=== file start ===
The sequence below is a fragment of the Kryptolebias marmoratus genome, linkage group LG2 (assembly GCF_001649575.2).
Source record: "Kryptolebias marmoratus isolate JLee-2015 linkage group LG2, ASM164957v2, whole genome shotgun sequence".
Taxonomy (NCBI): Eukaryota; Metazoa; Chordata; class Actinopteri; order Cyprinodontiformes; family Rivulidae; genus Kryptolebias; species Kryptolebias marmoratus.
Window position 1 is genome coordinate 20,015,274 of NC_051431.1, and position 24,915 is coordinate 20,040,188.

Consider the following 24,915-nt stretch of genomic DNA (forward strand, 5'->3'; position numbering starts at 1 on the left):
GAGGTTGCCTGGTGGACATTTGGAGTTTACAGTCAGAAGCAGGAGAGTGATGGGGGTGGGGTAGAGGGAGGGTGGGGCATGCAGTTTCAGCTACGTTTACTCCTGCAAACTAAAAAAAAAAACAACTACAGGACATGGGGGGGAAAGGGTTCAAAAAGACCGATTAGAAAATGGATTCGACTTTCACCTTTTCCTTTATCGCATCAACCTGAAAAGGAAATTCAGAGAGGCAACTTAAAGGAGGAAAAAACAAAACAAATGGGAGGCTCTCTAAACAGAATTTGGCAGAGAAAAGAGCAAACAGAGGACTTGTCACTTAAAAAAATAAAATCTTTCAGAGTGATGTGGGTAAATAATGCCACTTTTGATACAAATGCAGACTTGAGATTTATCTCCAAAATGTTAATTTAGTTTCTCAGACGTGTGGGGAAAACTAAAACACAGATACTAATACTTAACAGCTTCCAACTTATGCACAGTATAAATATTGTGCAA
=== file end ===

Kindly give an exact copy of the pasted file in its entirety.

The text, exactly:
The sequence below is a fragment of the Kryptolebias marmoratus genome, linkage group LG2 (assembly GCF_001649575.2).
Source record: "Kryptolebias marmoratus isolate JLee-2015 linkage group LG2, ASM164957v2, whole genome shotgun sequence".
Taxonomy (NCBI): Eukaryota; Metazoa; Chordata; class Actinopteri; order Cyprinodontiformes; family Rivulidae; genus Kryptolebias; species Kryptolebias marmoratus.
Window position 1 is genome coordinate 20,015,274 of NC_051431.1, and position 24,915 is coordinate 20,040,188.

Consider the following 24,915-nt stretch of genomic DNA (forward strand, 5'->3'; position numbering starts at 1 on the left):
GAGGTTGCCTGGTGGACATTTGGAGTTTACAGTCAGAAGCAGGAGAGTGATGGGGGTGGGGTAGAGGGAGGGTGGGGCATGCAGTTTCAGCTACGTTTACTCCTGCAAACTAAAAAAAAAAACAACTACAGGACATGGGGGGGAAAGGGTTCAAAAAGACCGATTAGAAAATGGATTCGACTTTCACCTTTTCCTTTATCGCATCAACCTGAAAAGGAAATTCAGAGAGGCAACTTAAAGGAGGAAAAAACAAAACAAATGGGAGGCTCTCTAAACAGAATTTGGCAGAGAAAAGAGCAAACAGAGGACTTGTCACTTAAAAAAATAAAATCTTTCAGAGTGATGTGGGTAAATAATGCCACTTTTGATACAAATGCAGACTTGAGATTTATCTCCAAAATGTTAATTTAGTTTCTCAGACGTGTGGGGAAAACTAAAACACAGATACTAATACTTAACAGCTTCCAACTTATGCACAGTATAAATATTGTGCAA